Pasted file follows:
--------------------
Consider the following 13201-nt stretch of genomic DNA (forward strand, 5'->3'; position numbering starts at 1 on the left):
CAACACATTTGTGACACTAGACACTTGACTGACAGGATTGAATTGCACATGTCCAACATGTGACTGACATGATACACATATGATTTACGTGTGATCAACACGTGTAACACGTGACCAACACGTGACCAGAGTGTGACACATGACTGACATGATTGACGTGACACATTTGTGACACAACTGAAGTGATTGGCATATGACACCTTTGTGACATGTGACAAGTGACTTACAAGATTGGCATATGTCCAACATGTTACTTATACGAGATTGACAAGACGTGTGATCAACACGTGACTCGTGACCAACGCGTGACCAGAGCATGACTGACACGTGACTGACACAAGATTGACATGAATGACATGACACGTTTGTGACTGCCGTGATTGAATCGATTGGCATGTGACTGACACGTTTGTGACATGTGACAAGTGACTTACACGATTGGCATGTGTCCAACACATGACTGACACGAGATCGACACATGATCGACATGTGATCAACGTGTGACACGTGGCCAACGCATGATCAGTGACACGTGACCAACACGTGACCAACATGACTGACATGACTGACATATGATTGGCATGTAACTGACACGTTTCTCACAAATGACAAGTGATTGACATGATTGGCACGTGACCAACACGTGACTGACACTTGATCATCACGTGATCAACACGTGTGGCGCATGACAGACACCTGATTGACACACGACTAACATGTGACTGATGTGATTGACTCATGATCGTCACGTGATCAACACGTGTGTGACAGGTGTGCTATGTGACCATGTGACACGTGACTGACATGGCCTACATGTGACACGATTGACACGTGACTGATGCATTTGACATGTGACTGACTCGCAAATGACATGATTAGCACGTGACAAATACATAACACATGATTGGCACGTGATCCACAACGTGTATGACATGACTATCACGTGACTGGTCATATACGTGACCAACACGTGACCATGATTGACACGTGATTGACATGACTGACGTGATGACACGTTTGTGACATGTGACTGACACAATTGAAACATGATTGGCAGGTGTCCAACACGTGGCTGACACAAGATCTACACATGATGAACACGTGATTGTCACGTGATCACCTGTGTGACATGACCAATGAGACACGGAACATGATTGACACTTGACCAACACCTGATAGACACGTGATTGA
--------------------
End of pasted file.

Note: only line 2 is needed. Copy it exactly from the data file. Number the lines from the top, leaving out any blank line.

CAACACATTTGTGACACTAGACACTTGACTGACAGGATTGAATTGCACATGTCCAACATGTGACTGACATGATACACATATGATTTACGTGTGATCAACACGTGTAACACGTGACCAACACGTGACCAGAGTGTGACACATGACTGACATGATTGACGTGACACATTTGTGACACAACTGAAGTGATTGGCATATGACACCTTTGTGACATGTGACAAGTGACTTACAAGATTGGCATATGTCCAACATGTTACTTATACGAGATTGACAAGACGTGTGATCAACACGTGACTCGTGACCAACGCGTGACCAGAGCATGACTGACACGTGACTGACACAAGATTGACATGAATGACATGACACGTTTGTGACTGCCGTGATTGAATCGATTGGCATGTGACTGACACGTTTGTGACATGTGACAAGTGACTTACACGATTGGCATGTGTCCAACACATGACTGACACGAGATCGACACATGATCGACATGTGATCAACGTGTGACACGTGGCCAACGCATGATCAGTGACACGTGACCAACACGTGACCAACATGACTGACATGACTGACATATGATTGGCATGTAACTGACACGTTTCTCACAAATGACAAGTGATTGACATGATTGGCACGTGACCAACACGTGACTGACACTTGATCATCACGTGATCAACACGTGTGGCGCATGACAGACACCTGATTGACACACGACTAACATGTGACTGATGTGATTGACTCATGATCGTCACGTGATCAACACGTGTGTGACAGGTGTGCTATGTGACCATGTGACACGTGACTGACATGGCCTACATGTGACACGATTGACACGTGACTGATGCATTTGACATGTGACTGACTCGCAAATGACATGATTAGCACGTGACAAATACATAACACATGATTGGCACGTGATCCACAACGTGTATGACATGACTATCACGTGACTGGTCATATACGTGACCAACACGTGACCATGATTGACACGTGATTGACATGACTGACGTGATGACACGTTTGTGACATGTGACTGACACAATTGAAACATGATTGGCAGGTGTCCAACACGTGGCTGACACAAGATCTACACATGATGAACACGTGATTGTCACGTGATCACCTGTGTGACATGACCAATGAGACACGGAACATGATTGACACTTGACCAACACCTGATAGACACGTGATTGA